The Chronicle The Weekly Journal of Orleans County. 28(21):20. May 30, 2001 Barton, VT.

Middlemen take advantage of dairy compact

by Chris Braithwaite

The idea behind the Northeast Dairy Compact was economically sophisticated,
politically optimistic, and ultimately persuasive.

Despite the best efforts of federal regulators, milk prices at the farm swing widely
and unpredictably.

The middlemen, milk processors and retailers, had organized affairs in the
complex economic territory between farmers and consumers both to protect
themselves from the harsher consequences of these swings, and to profit by them.

The results were simple: farmers stayed poor; consumers paid too much.

To deal with the risks that come with sharp price fluctuations, the middlemen
were believed to be extracting a "risk premium" as they passed the product along.
Just a little something extra against the day they would get caught by sharp price
increases.

And to take advantage of the fluctuations, they were believed to be indulging in
what economists call "asymmetric price behavior." Others in the business call it
the "ratchet effect." As the terms imply, the middlemen tended to follow farm
prices up, but not down. Bumps in the farm price were immediately reflected on
supermarket shelves. But when farm prices fell, retail prices fell slowly and
incompletely, if at all.

Thus while they caused periodic crises on struggling New England dairy farms,
sudden drops in the farm price left consumers little better off. The missing
difference went into the middlemenís pockets.

The idea behind the compact was simple: remove the violent fluctuations in the
farm price and both these mechanisms would disappear. Middlemen would no
longer need to add the risk premium to their profits; and the opportunity to enrich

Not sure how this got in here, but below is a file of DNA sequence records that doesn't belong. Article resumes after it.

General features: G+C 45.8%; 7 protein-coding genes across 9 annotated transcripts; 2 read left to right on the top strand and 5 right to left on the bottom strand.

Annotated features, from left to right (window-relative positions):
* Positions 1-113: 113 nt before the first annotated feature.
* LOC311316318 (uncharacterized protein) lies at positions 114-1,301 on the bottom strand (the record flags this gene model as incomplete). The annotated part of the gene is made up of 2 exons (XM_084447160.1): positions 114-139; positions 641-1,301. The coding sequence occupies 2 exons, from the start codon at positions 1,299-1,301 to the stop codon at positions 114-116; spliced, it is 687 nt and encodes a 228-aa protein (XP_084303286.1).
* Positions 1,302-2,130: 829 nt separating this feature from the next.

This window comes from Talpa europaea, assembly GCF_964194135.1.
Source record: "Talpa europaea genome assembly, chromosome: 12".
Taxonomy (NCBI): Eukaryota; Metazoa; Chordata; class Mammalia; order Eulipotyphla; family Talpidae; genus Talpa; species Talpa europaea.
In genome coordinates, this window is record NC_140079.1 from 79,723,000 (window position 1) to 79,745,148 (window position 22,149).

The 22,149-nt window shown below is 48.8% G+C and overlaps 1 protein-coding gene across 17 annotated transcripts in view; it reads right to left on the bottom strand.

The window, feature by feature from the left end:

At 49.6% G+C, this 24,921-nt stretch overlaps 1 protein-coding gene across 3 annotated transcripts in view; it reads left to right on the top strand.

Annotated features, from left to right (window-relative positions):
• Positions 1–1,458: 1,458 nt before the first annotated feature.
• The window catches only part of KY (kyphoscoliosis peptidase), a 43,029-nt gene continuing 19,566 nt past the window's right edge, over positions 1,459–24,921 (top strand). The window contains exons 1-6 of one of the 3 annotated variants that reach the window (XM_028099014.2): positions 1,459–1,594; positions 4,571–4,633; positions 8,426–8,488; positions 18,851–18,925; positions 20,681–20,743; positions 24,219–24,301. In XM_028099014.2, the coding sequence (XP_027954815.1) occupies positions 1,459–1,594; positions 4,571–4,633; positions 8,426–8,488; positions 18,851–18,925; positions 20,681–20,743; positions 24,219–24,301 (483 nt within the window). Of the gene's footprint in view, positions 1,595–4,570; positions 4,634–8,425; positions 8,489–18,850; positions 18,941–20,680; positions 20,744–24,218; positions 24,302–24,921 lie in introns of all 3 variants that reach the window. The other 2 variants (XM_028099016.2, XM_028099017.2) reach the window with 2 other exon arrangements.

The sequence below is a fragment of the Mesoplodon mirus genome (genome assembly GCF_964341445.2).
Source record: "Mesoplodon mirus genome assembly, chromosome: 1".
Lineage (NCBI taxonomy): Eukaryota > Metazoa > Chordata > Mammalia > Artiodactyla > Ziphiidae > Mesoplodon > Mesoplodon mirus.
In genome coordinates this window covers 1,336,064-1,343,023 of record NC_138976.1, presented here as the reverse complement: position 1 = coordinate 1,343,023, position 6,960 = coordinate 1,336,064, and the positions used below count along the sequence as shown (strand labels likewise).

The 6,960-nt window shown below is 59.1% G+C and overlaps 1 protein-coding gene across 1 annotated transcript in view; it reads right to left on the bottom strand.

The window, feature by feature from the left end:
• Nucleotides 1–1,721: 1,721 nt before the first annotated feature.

themselves when farm prices fell would be eliminated.

The way to do that, the creators argued, was to put a reasonable "floor" price
under the farm price of milk that would be bottled for fresh consumption.

If the weirdly complex federal milk pricing system sent prices below that floor, the
regionís middlemen would pay farmers the difference. But since they hadnít been
passing on those lower prices anyway, consumers would be no worse off.

The middlemenís profits were so high, advocates argued, that market forces would
compel them to absorb the premiums.

The final result: the survival of New England farms that could supply consumers
with a good, fresh product at reasonable and stable prices. Everybody would be
better off ó if you didnít count the middlemen.

Not surprisingly, the middlemen despised the idea from the outset. Alan Rosenfeld,
an economist hired by the International Dairy Food Association, warned the new
Compact Commission in December 1996 that any compact premium would be fully
passed on to the consumers, and result in permanently higher milk prices. In
blunter terms, it would be the consumers, not the middlemen, who put more
money in the farmersí pockets.

Mr. Rosenfeldís argument did not, the commission said, "respond in any way to the
comprehensive literature suggesting precisely the opposite conclusion."

Perhaps not. But the industry spokesmanís comment turned out to be less of a
prediction than a promise.

The commission hadnít reckoned on the raw market power the middlemen could
impose on milk prices.

Indeed, the middlemen did far more than pass on the compactís premiums. They
seized on the new compact as an opportunity to fix the very high profit margins
they were enjoying when the program took effect in July 1997. And, of course,
they blamed it on the farmers.

They used their market power to line their pockets and ó in a stroke of
particularly perverse brilliance ó used those profits as a political weapon against
the compact they so despised.

These bleak conclusions emerge from a scholarly study entitled "The Public
Interest and Private Economic Power: A Case Study of the Northeast Dairy
Compact."

It is written by Ronald Cotterill and Andrew Franklin of the Food Marketing
Policy Center at the University of Connecticut.

The study reduces its findings to numbers. They come from the scanners at
supermarket cash registers across New England. Supermarkets are the leading